SAT 5-6-6 EDITORIAL >> Pesky critics blacklisted
No one outside Arkansas would have cared, except Huckabee is running for president, and his pettiness will make shakers in the Republican Party wonder if he is ready for prime time. (The governor’s office often leaves us in the dark about his activities, but that may be on account of his staff’s ineptitude rather than retaliation for the criticism we’ve lobbed at him.)
The Arkansas Times, a weekly newspaper at Little Rock that has a liberal bent, has criticized Huckabee since soon after he became lieutenant governor in 1993. Max Brantley, the editor, has for years lodged complaints against him with the state Ethics Commission, mainly over his loose fund-raising and spending habits. The commission, whose members include his own appointees, sided with Huckabee part of the time, but also slapped his wrists on others. Huckabee maintains that all of Brantley’s ethics complaints were frivolous. The paper reported extensively on the Huckabees’ heavy use of State Police airplanes for personal and political business.
So Huckabee had enough of the Times’ querulousness and took the paper off the list of news media to notify of his appointments to boards and commissions, notices of press conferences and the like. Brantley says it is a violation of Arkansas law and of the First Amendment itself, and the paper may sue. Huckabee says the Times is not a “legitimate” newspaper, so he does not need to oblige it.
Huckabee is not the first politician to burn over newspaper critics. Every governor has had his tormentors. Gov. Bill Clinton had almost daily critics on the editorial pages of the two Little Rock dailies then, the Arkansas Gazette and the Arkansas Democrat. The Democrat for 10 years devoted its opinion pages to almost daily screeds against Clinton and his administration. Instead of retaliating, Clinton became ever more attentive to the paper’s editors, sometimes leaking stories to the belligerent Democrat managing editor to curry favor. And it worked.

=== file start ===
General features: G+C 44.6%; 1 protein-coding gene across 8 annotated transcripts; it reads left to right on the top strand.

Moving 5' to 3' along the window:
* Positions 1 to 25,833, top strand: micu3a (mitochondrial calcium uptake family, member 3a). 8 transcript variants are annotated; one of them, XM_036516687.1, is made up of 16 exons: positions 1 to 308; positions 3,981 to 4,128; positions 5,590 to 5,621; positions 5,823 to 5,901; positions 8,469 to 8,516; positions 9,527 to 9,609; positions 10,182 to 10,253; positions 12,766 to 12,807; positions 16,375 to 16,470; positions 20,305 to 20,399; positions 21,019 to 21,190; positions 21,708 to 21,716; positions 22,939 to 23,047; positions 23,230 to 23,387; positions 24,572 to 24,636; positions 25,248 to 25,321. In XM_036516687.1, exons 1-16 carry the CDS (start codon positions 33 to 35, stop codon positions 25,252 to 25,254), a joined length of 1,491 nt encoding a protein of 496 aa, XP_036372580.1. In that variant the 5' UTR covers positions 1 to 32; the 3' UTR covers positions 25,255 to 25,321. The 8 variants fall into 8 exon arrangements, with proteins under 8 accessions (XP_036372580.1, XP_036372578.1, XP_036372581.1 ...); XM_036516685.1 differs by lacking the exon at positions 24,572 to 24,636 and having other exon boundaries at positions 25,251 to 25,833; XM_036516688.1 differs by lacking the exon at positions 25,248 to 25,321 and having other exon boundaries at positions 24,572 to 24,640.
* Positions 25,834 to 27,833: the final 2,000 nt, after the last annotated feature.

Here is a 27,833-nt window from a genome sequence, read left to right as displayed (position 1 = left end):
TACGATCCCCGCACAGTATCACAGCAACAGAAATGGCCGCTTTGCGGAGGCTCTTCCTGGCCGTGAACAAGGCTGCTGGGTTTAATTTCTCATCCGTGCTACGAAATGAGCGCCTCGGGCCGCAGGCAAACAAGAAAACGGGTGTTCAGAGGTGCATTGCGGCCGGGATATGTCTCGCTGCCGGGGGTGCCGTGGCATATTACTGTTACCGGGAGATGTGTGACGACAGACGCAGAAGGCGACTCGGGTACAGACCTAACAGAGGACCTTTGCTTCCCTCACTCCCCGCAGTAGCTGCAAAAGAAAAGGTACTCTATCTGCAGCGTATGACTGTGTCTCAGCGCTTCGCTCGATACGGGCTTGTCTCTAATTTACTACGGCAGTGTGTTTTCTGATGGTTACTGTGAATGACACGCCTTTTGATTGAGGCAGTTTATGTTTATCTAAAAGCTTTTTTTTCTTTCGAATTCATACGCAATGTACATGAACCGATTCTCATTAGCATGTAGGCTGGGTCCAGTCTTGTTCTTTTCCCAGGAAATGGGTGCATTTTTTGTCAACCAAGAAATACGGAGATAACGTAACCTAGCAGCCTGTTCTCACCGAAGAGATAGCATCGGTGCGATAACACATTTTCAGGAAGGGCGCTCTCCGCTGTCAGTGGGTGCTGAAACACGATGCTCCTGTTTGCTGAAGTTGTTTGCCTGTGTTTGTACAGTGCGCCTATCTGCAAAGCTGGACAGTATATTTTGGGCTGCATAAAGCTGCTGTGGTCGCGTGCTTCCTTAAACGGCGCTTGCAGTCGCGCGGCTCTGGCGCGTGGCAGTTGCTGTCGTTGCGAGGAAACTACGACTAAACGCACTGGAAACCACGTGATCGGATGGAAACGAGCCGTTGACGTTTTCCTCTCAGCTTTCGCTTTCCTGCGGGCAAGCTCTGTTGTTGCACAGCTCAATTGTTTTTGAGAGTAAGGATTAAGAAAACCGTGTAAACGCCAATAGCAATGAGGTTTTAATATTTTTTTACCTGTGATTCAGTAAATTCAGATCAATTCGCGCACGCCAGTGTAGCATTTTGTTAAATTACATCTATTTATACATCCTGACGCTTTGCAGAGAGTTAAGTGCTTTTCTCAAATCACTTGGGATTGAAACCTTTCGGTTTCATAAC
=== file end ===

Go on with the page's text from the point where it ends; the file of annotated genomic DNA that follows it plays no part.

Gov. Orval Faubus in the early years of his endless reign could not stand the Arkansas Gazette’s constant criticism of his efforts to block desegregation of Little Rock schools, so he found a clever way to retaliate. Faubus did not hold news conferences, answer questions or make news of any kind in the afternoon, which would be on the morning Gazette’s cycle. All government agencies had to follow the practice. News would be generated only in the morning so that the afternoon Democrat, which was friendly to him, would have the news first. Gazette reporters could not even trap him for a quote in the hallways in the afternoon. Gazette reporters had to be more resourceful in cadging news from state agencies.
The Internet and daily news blogs like the Arkansas Times’ popular blog make managing newsbreaks like that much harder. It must have irritated Huckabee that the Times blog was beating his favorite newspaper, the Democrat-Gazette, on the news that he generated himself every day. The Times reported the development within minutes while the state paper did not come out until the morning. If it were Mike Huckabee’s private affairs or even his campaign news, his pettiness in disfavoring one news outlet would be only stupid churlishness. He risked only his dignity. But the business of the governor and his office are public matters, supported wholly by the taxpayers, and he cannot choose to favor those whom he divines to be friendly or even neutral or “objective.” That is not merely bad behavior, it’s against the law.
Huckabee would do himself and the people a favor if he reprised his good act on the Colbert Report the other night and told the Times tomorrow: “I was just spoofing. You’re back in the flow.”